One of the 8th graders, Mira, spoke on behalf of the students (in perfect English), thanking me for teaching them, and then she gave me a present from the students.

The students gave me a photo album, with photos and a note from each class.

Here are a few pages from the book – click on the image to see a larger version:

The 4th graders drew icons from Pecs at the bottom of their note - from L-R: the TV tower, the Cathedral and the Mosque Church.

Note that the 6C class enjoyed seeing the "OK Go!" video. Also note that I did NOT spend the semester showing them videos! We were listening to bits of music on my laptop to identify the various instruments in English. I saw that I had that fantastic, silly OK Go! "treadmill" video in my iTunes library and thought that every kid, Hungarian or otherwise, should see it -- so yes, we did watch ONE music video. Make that two - we watched the Thriller video on Halloween.

In case you’ve never see it, here’s a link to the OK Go! video.

Then I said a few encouraging words, trying VERY hard not to get choked up – I’m pathetic in these situations.  I almost didn’t make it through my own wedding.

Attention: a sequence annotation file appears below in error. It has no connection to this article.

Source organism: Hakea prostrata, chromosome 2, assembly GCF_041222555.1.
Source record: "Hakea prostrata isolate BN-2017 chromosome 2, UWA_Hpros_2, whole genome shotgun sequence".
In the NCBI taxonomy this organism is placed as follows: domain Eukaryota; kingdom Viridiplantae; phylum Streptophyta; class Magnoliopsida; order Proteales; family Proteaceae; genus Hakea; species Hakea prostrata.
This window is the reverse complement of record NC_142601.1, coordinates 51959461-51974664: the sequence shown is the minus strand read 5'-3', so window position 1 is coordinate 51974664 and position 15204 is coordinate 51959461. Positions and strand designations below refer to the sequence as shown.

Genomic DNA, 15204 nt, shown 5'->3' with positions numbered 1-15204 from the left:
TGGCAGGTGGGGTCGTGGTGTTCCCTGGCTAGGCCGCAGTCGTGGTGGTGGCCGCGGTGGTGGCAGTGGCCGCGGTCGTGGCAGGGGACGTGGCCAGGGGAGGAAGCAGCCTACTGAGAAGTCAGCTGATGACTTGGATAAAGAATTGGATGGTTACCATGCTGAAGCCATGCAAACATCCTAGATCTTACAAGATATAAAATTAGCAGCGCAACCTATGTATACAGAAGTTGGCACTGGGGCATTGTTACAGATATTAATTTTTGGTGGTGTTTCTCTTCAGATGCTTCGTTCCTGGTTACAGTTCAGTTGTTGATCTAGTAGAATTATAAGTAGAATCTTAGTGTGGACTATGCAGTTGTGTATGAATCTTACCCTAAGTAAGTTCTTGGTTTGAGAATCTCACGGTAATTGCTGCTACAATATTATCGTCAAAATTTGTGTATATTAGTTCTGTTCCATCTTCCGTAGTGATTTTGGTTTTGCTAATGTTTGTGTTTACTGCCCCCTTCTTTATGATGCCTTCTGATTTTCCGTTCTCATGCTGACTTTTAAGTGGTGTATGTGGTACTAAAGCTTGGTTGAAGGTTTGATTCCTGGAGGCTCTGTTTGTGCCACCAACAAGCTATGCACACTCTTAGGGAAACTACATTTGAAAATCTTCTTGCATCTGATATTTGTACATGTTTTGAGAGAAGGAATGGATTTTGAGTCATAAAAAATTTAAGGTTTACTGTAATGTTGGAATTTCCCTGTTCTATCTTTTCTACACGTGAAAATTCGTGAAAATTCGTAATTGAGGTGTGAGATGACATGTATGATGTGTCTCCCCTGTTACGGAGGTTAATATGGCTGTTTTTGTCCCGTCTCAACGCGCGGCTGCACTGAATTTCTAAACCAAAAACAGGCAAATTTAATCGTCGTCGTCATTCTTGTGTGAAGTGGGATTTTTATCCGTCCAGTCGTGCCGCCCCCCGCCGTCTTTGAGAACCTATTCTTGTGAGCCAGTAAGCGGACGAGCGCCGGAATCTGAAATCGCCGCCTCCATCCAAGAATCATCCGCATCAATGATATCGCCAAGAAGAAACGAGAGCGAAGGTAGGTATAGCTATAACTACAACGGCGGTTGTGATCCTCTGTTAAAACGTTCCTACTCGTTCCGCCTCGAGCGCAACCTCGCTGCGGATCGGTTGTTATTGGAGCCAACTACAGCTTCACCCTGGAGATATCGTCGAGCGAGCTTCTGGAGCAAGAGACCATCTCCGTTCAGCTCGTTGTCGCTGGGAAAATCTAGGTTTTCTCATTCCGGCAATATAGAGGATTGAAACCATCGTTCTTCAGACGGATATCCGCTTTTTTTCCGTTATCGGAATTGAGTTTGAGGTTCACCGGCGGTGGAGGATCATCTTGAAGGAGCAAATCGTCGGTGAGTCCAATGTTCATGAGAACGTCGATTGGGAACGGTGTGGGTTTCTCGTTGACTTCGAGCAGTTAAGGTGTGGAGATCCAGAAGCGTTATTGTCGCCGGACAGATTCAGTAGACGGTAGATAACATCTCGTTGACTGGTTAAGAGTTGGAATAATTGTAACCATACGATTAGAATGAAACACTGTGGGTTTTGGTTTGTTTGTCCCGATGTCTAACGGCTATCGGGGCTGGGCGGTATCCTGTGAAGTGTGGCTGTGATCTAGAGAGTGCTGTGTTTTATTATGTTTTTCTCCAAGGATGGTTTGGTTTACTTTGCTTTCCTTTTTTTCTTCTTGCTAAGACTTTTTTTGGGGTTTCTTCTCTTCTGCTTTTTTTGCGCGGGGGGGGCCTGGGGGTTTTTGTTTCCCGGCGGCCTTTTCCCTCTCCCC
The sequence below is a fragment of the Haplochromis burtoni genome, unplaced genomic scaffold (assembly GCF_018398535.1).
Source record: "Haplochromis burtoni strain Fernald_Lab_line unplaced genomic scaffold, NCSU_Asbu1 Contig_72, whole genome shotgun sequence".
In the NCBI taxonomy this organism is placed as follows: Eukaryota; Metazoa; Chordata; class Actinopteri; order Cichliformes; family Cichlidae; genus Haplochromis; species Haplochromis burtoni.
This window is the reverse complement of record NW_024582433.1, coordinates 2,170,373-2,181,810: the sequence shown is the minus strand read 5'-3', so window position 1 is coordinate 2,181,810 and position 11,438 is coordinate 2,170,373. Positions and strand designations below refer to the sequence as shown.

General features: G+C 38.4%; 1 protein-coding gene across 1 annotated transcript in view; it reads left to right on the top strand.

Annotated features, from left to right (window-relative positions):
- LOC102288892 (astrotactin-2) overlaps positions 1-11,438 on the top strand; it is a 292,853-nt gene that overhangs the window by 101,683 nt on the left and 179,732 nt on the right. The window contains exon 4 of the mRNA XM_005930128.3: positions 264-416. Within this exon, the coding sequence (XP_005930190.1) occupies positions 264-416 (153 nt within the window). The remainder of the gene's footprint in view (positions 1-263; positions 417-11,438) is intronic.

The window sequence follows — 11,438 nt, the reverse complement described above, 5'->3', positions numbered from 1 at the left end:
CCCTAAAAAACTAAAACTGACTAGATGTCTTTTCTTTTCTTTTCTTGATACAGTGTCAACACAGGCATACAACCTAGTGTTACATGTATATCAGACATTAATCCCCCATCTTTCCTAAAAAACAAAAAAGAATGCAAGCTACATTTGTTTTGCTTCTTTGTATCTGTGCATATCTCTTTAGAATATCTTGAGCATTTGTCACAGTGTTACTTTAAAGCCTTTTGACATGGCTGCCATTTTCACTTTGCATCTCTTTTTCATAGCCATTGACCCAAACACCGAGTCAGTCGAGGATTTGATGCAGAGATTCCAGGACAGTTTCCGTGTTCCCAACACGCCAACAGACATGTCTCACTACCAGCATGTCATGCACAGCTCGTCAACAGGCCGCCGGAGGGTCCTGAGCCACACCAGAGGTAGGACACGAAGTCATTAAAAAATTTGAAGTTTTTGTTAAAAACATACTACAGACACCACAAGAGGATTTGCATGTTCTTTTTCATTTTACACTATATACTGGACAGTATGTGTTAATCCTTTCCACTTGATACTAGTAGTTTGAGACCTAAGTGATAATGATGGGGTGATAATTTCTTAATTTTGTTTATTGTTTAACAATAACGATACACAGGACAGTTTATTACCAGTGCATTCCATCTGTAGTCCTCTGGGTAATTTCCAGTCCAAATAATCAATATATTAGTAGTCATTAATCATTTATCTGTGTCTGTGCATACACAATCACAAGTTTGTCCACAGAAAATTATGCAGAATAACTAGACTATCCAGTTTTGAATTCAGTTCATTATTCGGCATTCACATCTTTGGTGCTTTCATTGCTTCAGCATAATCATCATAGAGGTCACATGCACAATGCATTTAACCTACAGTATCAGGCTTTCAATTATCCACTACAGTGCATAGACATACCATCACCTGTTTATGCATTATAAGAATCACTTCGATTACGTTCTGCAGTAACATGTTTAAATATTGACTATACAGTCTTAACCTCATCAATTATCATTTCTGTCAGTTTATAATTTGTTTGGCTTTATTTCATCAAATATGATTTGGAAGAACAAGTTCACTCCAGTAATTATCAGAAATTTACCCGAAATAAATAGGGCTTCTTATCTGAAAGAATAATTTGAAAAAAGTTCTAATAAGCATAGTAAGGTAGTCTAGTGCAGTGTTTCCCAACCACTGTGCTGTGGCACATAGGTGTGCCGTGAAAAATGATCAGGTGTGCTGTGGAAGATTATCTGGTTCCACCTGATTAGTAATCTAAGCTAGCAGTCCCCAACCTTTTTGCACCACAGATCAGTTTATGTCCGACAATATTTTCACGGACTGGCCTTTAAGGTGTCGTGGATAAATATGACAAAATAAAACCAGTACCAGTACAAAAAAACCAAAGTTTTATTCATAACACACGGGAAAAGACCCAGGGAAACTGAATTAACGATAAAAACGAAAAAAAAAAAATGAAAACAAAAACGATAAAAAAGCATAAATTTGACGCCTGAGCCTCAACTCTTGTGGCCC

I'm probably saying something like, "Think Big!" "Use your brains!" "You can do ANYTHING!"

Some of the kids gave me presents, including two beautiful table cloths (one each from a pair of Vietnamese/Hungarian sisters).  A few kids wrote little notes with pictures.

Emma is in 5th grade.

Julia, a shy, quiet 4th grader, gave me a Sport bar. Note the PERFECT handwriting. Most Hungarian children have flawless handwriting skills.

At the end, I rocked them with my excellent, though severely limited, Hungarian: "Köszönöm szépen" and "Viszontlátásra." ("Thank you very much" and "Good-bye").

Afterwards, the teachers took James and me up to a classroom for a little tea and dessert, courtesy of a young teacher, Alexandra Besenszi.  Take a look at this thing below – it’s home-made!   And the teachers all said they could make it as well.  “It’s compulsory for Hungarian girls from 1st grade,” one said.

This has a name in Hungarian. We'd recognize it as a delicious "fruit tart."